That being said, not all the cool things that we see in comic books have a 1-for-1 representation in a real life photo. To pick up tried and true methods of posing for comics, you should also copy other comic art.


That’s right; Copy from your favorite artist’s poses, because it will be a good way for you to build a library of possibilities in your mind. If you consistently draw from comic art along with studying from life, you will improve very quickly.


Let’s Study From Life


Are you ready to give it a try? Okay, first find yourself a photo of a cool pose or use the one that I have here. The first step is to draw the line of action. This should be 1-3 sweeping lines. Essentially, if you could only draw this figure with a few lines what would it look like.


Posing With The Line of Action

Now, try to create geometric looking shapes for all the main parts of this ladies body. Notice that I shifted her pose around a bit for a different effect which brings something to mind.


As you study from life, you should actively be trying to improve upon the pose by applying the Posing Goals that we already went over.


For example, here, I’ve twisted her upper body and lower body in opposite directions farther than the photo has shown. I’ve also popped out the back foot from the leg to improve the silhouette.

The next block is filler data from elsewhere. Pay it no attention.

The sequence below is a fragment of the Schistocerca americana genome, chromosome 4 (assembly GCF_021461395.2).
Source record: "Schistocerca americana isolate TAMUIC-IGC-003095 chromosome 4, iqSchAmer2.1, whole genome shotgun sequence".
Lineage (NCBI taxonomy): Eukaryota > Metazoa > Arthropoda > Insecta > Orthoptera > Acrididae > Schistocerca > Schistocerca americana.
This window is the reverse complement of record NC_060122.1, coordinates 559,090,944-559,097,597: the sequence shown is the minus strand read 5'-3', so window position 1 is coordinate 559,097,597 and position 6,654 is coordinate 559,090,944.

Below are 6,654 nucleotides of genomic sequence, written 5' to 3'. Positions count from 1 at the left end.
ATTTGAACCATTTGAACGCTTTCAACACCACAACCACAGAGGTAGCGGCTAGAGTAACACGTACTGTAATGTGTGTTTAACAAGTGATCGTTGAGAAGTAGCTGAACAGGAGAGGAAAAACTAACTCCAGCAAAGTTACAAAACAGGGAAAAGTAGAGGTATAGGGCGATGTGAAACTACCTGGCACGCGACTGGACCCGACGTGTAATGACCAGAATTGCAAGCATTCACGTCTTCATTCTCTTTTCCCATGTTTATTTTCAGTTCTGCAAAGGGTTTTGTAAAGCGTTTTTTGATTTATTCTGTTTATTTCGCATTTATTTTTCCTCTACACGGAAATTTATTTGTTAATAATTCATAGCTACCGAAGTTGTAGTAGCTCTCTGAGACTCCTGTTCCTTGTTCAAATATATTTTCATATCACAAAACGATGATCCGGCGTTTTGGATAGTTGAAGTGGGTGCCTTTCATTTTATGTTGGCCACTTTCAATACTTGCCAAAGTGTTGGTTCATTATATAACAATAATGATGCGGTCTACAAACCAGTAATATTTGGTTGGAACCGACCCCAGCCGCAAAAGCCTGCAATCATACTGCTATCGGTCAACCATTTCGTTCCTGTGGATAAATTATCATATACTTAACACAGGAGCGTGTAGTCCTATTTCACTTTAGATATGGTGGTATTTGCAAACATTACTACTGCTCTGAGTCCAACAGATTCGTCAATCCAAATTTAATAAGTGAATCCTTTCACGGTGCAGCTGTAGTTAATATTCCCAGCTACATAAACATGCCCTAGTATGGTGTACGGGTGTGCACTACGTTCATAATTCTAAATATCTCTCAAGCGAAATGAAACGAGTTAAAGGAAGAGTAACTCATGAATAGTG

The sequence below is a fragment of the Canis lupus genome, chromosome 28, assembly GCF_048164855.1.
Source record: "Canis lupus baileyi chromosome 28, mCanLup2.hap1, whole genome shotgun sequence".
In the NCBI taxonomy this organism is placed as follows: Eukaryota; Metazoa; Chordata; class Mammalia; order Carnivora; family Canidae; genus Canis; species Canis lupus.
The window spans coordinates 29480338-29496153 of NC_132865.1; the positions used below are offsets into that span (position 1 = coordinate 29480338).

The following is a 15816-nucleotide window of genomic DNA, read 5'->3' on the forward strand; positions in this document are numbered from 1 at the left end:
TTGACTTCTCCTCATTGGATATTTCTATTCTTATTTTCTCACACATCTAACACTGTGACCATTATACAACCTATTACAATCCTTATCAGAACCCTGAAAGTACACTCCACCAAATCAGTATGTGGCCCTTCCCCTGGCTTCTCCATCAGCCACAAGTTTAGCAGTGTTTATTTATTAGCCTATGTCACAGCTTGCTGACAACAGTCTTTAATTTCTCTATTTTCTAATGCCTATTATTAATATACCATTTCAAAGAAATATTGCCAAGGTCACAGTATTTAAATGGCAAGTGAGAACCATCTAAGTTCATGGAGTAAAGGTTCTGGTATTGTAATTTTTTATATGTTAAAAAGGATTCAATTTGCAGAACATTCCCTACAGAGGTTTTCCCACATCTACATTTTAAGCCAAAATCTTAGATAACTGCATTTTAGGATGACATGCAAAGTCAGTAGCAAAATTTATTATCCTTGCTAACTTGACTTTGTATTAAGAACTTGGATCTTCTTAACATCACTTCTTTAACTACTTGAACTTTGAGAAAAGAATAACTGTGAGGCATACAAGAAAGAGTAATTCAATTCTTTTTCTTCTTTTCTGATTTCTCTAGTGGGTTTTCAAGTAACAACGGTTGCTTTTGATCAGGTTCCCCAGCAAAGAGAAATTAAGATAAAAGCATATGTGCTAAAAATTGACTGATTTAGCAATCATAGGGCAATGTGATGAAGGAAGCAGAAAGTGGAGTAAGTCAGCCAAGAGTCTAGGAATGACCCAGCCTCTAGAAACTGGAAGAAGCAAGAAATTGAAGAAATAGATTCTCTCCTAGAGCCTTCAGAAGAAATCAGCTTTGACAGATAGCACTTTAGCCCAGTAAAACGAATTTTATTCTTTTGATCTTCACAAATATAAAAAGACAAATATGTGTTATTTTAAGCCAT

If you actively try to improve the reference you have, it will suddenly become more than just a study, it will become your art.


Constructing The Human Figure With Simple Building Blocks

Now, let’s transform these volumes into something organic, like we’ve already done in the previous exercise.


Because this lesson requires you know anatomy to some degree, this part is the hardest to explain.


The best way to start is to join the shapes contours together and use ‘wedging’ if there are part of the body that need to be foreshortened. No need to draw facial features; only a crosshair of where the brow and centerline meet will work.


Sketching Figure Poses From Reference

Great job! For this figure we will stop here, though, I want to point out a couple of things.


Notice how we didn’t do a gesture for this figure. Notice how hard it was to get clear volumes aligned in the right locations without using a gesture under drawing.